Why has Alli only made 36, despite being in a better side? The quality of his team mates and in particular one; Christian Eriksen.
Tottenham are a great side, they’ve got everything you need to be successful in this league right now; great number 1 keeper, excellent defence, flying wing backs, robust central midfielders as a base, excellent playmaker, fantastic second striker, brilliant striker.
Everton don’t. Everton lack a few of those things. I won’t go off on a tangent, naming them all but one of of the things we lack compared with Spurs is an attacking player. We’ve got a great striker (Lukaku), we’ve got a very good creator (Barkley) but we don’t have a second striker.
Spurs on the other hand, have a great striker (Kane), a good creator (Eriksen) and a great second striker (Alli).
The problem with Evertonians is we expect Ross Barkley to be ‘the Alli’ and ‘the Eriksen’. So when he inevitably can’t be both, he’s written off as not good enough.
It’s hard for Ross when he’s essentially tasked with being the sole creator. Chelsea yesterday being a prime example, there were 3 forwards, Ross in a deeper role (where he doesn’t thrive) no wingers, no flying full backs – it was just too much for him.
I firmly believe that Ross Barkley in a better and more functional side would be a Ross Barkley that would thrive.
We’ve seen what he’s done since we sorted the central midfield issue out. He’s recorded those 9 assists in roughly half a season, imagine if he had a full season in a more functional side.
The other comparison is one that I don’t think many blues admit to. It’s one i’ll try to keep short, but it’s to Steven Gerrard.
Now, hear me out, I know we don’t like to admit it as Evertonians, but we’d have loved to have had Steven Gerrard. He was the ultimate midfielder and he set the benchmark for Merseyside midfielders of the modern day (hence the comparison people make).
A midfield player who could do everything. He could play in front of the defence, box-box, behind the striker, on the right – you’d get a job out of him anywhere.
He’d rise to nearly every big game, he’d lead his team, he’d get stuck in, he could be nasty, he could score a couple of goals in a game, he could take corners and free kicks, pop up in the area, influence the ref – you name it, he could do it.
I used to hate it when he played against us because 9 times out of 10, he’d get them a result. He was the ‘grab the game by the scruff of the neck’ midfielder (still hate that phrase).
Then there’s Ross Barkley. A good footballer who I rate but he’s nowhere near the same level. He just isn’t, people expect all of those qualities from Ross but it’s just not his game. Some of those things, sure, but not all of them.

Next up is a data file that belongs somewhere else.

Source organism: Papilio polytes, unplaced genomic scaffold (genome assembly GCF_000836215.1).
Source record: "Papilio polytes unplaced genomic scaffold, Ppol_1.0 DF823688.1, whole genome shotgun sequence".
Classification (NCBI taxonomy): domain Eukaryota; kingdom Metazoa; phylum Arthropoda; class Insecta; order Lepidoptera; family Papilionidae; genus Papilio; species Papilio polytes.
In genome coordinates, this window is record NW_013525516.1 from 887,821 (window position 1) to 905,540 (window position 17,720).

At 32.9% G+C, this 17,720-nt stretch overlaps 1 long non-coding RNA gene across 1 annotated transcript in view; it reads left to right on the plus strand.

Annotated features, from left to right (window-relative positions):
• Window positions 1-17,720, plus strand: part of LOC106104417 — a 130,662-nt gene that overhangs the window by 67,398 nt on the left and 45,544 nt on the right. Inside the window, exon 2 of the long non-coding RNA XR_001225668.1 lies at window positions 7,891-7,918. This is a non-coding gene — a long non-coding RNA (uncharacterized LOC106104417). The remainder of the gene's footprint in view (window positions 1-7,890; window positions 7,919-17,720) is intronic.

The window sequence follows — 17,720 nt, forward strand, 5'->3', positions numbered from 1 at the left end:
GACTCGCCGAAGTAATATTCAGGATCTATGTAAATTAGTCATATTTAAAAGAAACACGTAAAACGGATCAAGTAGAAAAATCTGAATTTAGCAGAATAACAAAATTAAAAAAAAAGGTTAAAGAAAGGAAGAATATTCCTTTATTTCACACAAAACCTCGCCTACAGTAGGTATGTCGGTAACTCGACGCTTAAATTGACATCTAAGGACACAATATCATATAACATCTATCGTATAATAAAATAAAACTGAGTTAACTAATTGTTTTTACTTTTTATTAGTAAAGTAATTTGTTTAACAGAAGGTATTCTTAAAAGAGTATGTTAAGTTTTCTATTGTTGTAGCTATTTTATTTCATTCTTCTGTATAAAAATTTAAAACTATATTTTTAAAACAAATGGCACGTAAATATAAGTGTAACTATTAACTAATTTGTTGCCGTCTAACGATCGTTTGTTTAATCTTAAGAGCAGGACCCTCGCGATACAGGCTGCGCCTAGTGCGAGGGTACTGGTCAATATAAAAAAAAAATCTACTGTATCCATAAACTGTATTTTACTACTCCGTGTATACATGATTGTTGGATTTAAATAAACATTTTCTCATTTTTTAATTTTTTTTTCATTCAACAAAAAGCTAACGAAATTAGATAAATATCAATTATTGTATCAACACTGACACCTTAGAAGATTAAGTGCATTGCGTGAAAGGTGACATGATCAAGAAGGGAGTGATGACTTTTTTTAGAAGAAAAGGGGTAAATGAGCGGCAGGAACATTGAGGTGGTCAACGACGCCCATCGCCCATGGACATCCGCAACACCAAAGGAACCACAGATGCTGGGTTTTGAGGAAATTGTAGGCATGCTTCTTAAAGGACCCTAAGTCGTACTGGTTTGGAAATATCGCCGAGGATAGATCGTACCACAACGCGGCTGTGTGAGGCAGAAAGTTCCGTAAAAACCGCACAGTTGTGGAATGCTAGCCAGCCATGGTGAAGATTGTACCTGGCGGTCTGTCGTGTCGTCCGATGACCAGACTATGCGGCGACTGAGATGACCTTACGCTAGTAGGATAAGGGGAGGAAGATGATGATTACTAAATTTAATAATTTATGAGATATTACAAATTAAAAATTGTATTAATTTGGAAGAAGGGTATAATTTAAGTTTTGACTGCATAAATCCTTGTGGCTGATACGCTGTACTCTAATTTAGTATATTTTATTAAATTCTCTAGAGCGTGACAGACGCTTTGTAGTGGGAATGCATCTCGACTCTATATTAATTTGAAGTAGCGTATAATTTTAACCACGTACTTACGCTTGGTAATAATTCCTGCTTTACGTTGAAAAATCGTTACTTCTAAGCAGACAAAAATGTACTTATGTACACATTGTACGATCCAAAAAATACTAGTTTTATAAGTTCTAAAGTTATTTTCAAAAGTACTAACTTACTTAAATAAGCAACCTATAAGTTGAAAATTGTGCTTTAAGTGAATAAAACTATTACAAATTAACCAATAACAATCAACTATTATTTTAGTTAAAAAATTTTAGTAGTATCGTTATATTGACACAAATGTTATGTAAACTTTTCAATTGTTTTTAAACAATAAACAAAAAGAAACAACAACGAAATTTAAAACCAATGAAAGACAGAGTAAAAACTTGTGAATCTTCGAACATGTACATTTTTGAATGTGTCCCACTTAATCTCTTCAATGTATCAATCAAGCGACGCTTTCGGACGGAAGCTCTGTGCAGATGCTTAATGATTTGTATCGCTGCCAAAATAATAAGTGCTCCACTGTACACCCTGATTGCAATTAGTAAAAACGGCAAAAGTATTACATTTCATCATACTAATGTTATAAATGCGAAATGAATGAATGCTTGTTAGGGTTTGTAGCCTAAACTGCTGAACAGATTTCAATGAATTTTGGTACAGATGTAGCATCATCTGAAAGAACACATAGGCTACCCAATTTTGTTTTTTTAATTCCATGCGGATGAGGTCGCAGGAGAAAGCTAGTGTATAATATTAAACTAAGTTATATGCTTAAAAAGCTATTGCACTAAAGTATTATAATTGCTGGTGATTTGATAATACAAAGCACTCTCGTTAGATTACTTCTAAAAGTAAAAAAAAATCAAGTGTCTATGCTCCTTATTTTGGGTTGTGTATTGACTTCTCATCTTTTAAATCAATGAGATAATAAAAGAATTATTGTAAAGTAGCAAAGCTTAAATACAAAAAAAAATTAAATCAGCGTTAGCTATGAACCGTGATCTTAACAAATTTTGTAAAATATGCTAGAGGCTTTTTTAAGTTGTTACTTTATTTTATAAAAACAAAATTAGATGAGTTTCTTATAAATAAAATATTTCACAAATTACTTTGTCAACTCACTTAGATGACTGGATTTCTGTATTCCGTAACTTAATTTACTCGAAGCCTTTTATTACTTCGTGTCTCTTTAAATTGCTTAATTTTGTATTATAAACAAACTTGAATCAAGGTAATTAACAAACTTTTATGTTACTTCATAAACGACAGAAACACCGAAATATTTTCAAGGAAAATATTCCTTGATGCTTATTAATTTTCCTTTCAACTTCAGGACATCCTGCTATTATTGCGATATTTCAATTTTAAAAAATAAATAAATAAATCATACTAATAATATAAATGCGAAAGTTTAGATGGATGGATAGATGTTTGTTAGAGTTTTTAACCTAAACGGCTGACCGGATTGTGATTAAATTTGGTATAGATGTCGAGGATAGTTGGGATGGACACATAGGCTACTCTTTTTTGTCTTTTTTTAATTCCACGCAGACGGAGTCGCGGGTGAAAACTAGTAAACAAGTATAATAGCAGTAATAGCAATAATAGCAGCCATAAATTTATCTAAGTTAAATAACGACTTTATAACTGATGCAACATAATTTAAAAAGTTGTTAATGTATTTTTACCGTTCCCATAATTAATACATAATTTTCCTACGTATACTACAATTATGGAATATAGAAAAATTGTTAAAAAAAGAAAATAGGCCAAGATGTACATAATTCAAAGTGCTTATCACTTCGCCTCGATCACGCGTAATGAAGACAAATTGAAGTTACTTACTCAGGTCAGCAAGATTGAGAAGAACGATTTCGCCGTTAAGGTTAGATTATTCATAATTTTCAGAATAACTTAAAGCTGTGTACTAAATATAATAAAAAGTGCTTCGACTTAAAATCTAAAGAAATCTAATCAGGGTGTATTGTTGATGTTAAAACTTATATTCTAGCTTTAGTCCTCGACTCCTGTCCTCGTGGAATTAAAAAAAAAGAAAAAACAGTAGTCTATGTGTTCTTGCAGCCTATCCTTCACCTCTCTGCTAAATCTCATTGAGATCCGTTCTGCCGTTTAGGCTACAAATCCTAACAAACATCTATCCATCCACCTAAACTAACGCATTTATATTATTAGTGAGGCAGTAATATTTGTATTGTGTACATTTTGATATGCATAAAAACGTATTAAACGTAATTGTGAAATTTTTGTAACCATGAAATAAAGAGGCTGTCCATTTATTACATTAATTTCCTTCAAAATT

No matter how you try and compare the two, it’s not going to be favourable to Ross. All any Evertonian is doing by comparing Barkley and Gerrard is building Ross Barkley up to a fall.
If you expect that kind of a level to be reached (which I think people do, hence the harsh treatment of Ross amongst blues) again, you’re hoping for too much.
Sometimes Barkley makes big contributions to Everton winning. Other times he doesn’t. He shouldn’t be singled out every time he doesn’t set the pitch alight.
It’s easy to forget the lack of continuity in his career. He’s been tried in various positions under various managers with vastly different outlooks on the game.
I think Ross will take a lot from this season. He’s had the good period of form but also the bad, he’s been left out, critisised by his manager and pushed to do more.
After years of being unsure, I think we’ve finally learned his best position this season; one of two attacking midfield players with a free role, supporting a striker, with three central midfielders behind. Now it’s important he stays there and really hones it, he’s got to continue creating goals and score a few more himself.
Can he be frustrating? Definitely. Sometimes he takes too long on the ball, sometimes he doesn’t shoot when he should, sometimes he slows play down. As I said, he’s not perfect but also, nor is he a kid anymore.
One classic amongst Evertonians is ‘Barkley won’t be a top player, he doesn’t have a football brain’. This one’s a pet hate of mine, the lad will know the game 20x more than the person who said it.
He does need to continue to learn but I think he will, he’s been good the past few months, so let’s not knock him down now the entire team has tailed off on their summer holidays.
I’d be gutted if Barkley was sold in the summer. Some people might prefer Sigurdsson to him, but not for me.
Ross is younger, he’s one of our own, he’s got the game, let’s get that contract signed, keep him on and let’s move forwards.
And, please get off his back.